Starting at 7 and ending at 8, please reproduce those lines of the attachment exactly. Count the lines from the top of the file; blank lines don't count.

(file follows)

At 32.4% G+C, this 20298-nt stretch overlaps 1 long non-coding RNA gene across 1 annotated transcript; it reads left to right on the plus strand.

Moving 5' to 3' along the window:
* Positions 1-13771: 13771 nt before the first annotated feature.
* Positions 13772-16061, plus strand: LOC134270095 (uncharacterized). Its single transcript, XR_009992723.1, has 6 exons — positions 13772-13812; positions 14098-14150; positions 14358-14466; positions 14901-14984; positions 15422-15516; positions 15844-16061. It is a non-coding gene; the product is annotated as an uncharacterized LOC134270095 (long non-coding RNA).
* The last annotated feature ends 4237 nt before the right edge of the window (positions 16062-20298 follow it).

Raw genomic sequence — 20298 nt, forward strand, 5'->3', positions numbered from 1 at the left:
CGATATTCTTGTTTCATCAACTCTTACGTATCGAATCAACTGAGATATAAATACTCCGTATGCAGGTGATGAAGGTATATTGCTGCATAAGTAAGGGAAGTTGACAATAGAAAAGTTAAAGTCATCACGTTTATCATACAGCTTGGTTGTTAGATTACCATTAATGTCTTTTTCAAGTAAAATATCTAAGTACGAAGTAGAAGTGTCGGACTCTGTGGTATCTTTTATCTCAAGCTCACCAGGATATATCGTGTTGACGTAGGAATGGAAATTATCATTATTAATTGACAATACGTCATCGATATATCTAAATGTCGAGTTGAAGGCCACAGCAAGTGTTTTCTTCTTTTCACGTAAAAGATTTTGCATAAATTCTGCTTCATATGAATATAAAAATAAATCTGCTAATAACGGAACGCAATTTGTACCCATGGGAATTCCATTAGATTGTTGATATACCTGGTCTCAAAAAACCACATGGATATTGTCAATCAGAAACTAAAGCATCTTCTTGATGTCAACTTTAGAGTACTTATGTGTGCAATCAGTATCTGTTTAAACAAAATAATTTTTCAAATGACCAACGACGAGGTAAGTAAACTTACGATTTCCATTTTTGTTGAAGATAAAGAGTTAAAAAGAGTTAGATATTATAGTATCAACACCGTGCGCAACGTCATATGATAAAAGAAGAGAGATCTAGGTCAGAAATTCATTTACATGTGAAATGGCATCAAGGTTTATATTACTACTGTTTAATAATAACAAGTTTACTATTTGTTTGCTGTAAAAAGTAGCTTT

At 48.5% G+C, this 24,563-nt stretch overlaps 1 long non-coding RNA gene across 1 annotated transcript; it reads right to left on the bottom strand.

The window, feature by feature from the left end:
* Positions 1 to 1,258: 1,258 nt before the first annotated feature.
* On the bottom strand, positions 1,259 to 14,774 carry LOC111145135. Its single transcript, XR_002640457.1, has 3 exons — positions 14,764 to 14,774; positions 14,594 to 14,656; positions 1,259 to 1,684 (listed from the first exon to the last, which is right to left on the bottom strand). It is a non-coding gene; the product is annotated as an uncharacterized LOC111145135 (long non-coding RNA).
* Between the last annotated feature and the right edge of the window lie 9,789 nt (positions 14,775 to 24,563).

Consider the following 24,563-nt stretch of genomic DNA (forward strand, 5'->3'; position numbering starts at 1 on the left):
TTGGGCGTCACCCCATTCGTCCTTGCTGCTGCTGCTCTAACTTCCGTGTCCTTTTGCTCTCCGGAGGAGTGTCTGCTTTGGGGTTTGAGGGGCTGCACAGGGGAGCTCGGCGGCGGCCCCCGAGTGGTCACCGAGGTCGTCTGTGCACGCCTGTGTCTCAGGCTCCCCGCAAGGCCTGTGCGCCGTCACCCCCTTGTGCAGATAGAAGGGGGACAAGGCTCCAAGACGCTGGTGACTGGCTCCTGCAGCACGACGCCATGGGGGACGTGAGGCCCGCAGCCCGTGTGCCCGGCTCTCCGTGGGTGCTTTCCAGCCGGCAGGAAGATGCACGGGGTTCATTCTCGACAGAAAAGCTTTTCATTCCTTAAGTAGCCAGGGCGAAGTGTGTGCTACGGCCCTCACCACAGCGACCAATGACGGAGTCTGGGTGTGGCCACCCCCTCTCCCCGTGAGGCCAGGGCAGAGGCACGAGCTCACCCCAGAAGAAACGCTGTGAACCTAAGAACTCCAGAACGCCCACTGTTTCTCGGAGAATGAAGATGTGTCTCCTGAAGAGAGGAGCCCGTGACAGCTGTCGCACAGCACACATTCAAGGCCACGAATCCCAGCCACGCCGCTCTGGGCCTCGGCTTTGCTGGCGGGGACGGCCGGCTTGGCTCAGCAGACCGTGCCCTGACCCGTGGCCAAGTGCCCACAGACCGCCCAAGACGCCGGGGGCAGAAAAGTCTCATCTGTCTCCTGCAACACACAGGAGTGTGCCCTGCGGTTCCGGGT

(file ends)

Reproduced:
CGATATTCTTGTTTCATCAACTCTTACGTATCGAATCAACTGAGATATAAATACTCCGTATGCAGGTGATGAAGGTATATTGCTGCATAAGTAAGGGAAGTTGACAATAGAAAAGTTAAAGTCATCACGTTTATCATACAGCTTGGTTGTTAGATTACCATTAATGTCTTTTTCAAGTAAAATATCTAAGTACGAAGTAGAAGTGTCGGACTCTGTGGTATCTTTTATCTCAAGCTCACCAGGATATATCGTGTTGACGTAGGAATGGAAATTATCATTATTAATTGACAATACGTCATCGATATATCTAAATGTCGAGTTGAAGGCCACAGCAAGTGTTTTCTTCTTTTCACGTAAAAGATTTTGCATAAATTCTGCTTCATATGAATATAAAAATAAATCTGCTAATAACGGAACGCAATTTGTACCCATGGGAATTCCATTAGATTGTTGATATACCTGGTCTCAAAAAACCACATGGATATTGTCAATCAGAAACTAAAGCATCTTCTTGATGTCAACTTTAGAGTACTTATGTGTGCAATCAGTATCTGTTTAAACAAAATAATTTTTCAAATGACCAACGACGAGGTAAGTAAACTTACGATTTCCATTTTTGTTGAAGATAAAGAGTTAAAAAGAGTTAGATATTATAGTATCAACACCGTGCGCAACGTCATATGATAAAAGAAGAGAGATCTAGGTCAGAAATTCATTTACATGTGAAATGGCATCAAGGTTTATATTACTACTGTTTAATAATAACAAGTTTACTATTTGTTTGCTGTAAAAAGTAGCTTT

At 48.5% G+C, this 24,563-nt stretch overlaps 1 long non-coding RNA gene across 1 annotated transcript; it reads right to left on the bottom strand.